I participated in an Influencer Activation Program on behalf of Mom Central Consulting for BGCA. I received a promotional item to thank me for participating
When I found out I was having a little boy thirteen years ago, I was so excited. I thought, “Heck yeah, I won’t have to worry about creepers or all those crazy things you have to worry about when you have a little girl!”
I was naive. Laugh away. I had just turned 20, and I had no idea. Styles might actually be the first newborn baby I had held since my baby cousin was born when I was 12. And things were different back then too. I know thirteen years wasn’t all that long ago, but let me put this into perspective for you:
- Cell phones still had greyscale screens and were just coming out with fun ringtones.
- The internet still operated on dial-up.
- Pop-up ad blockers didn’t exist yet, so God help you if your husband was addicted to porn.
- AOL was still a really big deal.
- Text messages? What’s that?
I’m sure there are more tech advances, but you get the gist, right? So tween and teen boys still had pagers, and the biggest thing you had to worry about was that they were driving responsibly with their friends and that they stayed away from drugs and alcohol.
With the advent of smartphones and super fast internet, things certainly have changed. One of my biggest fears as the parent of a teenage boy is that he becomes a good, well rounded, successful man, who knows how to treat women. I have to help him protect his eyes, his heart, and his head in order to make that happen. I’m not saying I want to put him in a bubble and protect him. I think that everyone needs to test the limits in order to make mistakes and learn from their experiences, but what can I do in this day and age, as a parent with full connectivity, to protect my son?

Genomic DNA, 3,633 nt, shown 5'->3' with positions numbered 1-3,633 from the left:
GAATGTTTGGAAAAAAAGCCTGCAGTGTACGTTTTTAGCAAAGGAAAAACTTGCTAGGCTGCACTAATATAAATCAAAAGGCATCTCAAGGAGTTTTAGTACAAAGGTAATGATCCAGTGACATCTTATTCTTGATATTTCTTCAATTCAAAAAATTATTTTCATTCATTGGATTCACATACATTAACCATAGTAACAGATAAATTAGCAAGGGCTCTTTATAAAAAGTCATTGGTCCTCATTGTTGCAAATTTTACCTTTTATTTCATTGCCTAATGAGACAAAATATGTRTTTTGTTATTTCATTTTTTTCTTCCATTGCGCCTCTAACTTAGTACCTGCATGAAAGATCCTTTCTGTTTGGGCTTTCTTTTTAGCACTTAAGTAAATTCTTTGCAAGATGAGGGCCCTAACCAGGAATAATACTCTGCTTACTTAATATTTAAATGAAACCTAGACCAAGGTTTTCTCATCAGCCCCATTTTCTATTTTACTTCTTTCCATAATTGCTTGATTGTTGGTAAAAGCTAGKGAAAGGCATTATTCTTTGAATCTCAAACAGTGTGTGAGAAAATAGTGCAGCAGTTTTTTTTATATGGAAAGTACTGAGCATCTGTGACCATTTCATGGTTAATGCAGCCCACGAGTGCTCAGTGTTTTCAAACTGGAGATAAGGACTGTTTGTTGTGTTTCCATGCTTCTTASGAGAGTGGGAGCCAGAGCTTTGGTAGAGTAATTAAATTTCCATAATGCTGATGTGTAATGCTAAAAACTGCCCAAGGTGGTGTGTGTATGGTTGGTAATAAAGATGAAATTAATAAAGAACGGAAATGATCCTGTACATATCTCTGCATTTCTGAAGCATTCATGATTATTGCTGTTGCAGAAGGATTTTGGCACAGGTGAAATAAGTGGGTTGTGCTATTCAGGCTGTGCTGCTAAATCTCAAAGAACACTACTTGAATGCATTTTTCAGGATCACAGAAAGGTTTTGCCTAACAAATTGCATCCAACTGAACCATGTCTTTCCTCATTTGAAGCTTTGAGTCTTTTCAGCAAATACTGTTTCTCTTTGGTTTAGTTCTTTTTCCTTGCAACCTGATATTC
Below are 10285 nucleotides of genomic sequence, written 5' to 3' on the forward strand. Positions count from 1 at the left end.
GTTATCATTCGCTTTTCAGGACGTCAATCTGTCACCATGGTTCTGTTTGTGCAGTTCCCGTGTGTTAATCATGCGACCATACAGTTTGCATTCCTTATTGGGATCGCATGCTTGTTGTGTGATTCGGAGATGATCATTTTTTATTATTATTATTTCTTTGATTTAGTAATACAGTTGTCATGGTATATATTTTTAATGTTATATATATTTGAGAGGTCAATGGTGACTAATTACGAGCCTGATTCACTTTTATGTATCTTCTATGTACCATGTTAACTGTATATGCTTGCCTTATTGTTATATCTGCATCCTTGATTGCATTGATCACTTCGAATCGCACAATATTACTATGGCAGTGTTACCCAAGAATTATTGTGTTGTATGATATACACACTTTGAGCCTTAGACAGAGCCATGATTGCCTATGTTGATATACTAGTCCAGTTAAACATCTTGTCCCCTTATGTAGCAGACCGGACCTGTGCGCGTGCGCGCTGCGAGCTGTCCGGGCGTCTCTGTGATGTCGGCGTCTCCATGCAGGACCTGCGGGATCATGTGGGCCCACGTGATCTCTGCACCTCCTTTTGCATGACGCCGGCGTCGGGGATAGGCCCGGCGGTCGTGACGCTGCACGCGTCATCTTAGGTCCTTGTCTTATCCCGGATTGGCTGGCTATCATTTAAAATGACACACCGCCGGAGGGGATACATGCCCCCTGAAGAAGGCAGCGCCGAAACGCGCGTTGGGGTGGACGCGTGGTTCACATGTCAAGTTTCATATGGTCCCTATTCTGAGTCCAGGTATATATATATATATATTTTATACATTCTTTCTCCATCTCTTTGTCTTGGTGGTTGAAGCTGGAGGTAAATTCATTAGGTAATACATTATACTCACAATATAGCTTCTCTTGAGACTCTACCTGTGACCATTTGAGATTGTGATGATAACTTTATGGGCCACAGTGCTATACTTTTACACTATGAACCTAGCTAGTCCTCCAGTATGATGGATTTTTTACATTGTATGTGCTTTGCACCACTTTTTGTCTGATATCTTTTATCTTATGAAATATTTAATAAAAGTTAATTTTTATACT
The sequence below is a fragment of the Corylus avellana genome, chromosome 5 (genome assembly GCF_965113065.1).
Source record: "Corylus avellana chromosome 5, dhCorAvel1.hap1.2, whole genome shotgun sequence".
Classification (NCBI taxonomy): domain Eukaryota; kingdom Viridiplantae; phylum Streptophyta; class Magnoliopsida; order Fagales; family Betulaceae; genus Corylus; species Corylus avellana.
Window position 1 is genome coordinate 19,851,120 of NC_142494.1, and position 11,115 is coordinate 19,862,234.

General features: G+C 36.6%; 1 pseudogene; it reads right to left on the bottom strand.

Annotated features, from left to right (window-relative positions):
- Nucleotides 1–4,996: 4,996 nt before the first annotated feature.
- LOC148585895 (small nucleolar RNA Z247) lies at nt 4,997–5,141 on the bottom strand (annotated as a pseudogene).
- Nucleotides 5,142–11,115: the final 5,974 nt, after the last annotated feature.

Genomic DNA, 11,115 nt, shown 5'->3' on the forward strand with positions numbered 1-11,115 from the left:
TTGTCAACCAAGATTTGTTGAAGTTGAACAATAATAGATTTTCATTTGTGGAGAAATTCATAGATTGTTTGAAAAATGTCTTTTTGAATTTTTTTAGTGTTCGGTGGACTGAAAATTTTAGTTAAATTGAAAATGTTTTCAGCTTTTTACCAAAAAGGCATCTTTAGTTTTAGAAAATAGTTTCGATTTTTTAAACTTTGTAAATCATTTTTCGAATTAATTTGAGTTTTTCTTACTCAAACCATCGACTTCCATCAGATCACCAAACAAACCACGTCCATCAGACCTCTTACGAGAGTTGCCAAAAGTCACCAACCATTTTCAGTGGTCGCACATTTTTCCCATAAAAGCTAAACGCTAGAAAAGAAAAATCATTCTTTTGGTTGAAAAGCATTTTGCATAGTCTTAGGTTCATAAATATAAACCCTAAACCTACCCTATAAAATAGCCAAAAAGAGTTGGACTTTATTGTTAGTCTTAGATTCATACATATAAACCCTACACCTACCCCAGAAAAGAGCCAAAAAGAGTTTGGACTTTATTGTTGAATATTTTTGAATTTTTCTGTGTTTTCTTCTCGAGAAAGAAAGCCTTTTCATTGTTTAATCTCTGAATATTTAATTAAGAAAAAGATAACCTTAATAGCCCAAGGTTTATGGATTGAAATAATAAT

I don’t even know where to begin, to be honest.
I’ve been taking Zumba classes at our local Boys & Girls Club of America, and it reminded me that there’s still a place where kids go to hang out and be kids. Crazy, I know.
I happened upon their #CyberSafe website, and found a CyberSmart Parent Quiz. I’m young and hip. I’m well connected. I thought for sure I’d knock this little quiz out of the park. Sadly, no. I didn’t even come close to knocking it out of the park. Apparently I need to do a better job protecting my dude from the big, bad internet wolf. Think you’re smart? Check the quiz out then tell me how you smart you really are.
So here are a few things you should think about if you have a teen boy under your roof.
1. They’re smarter than you think they are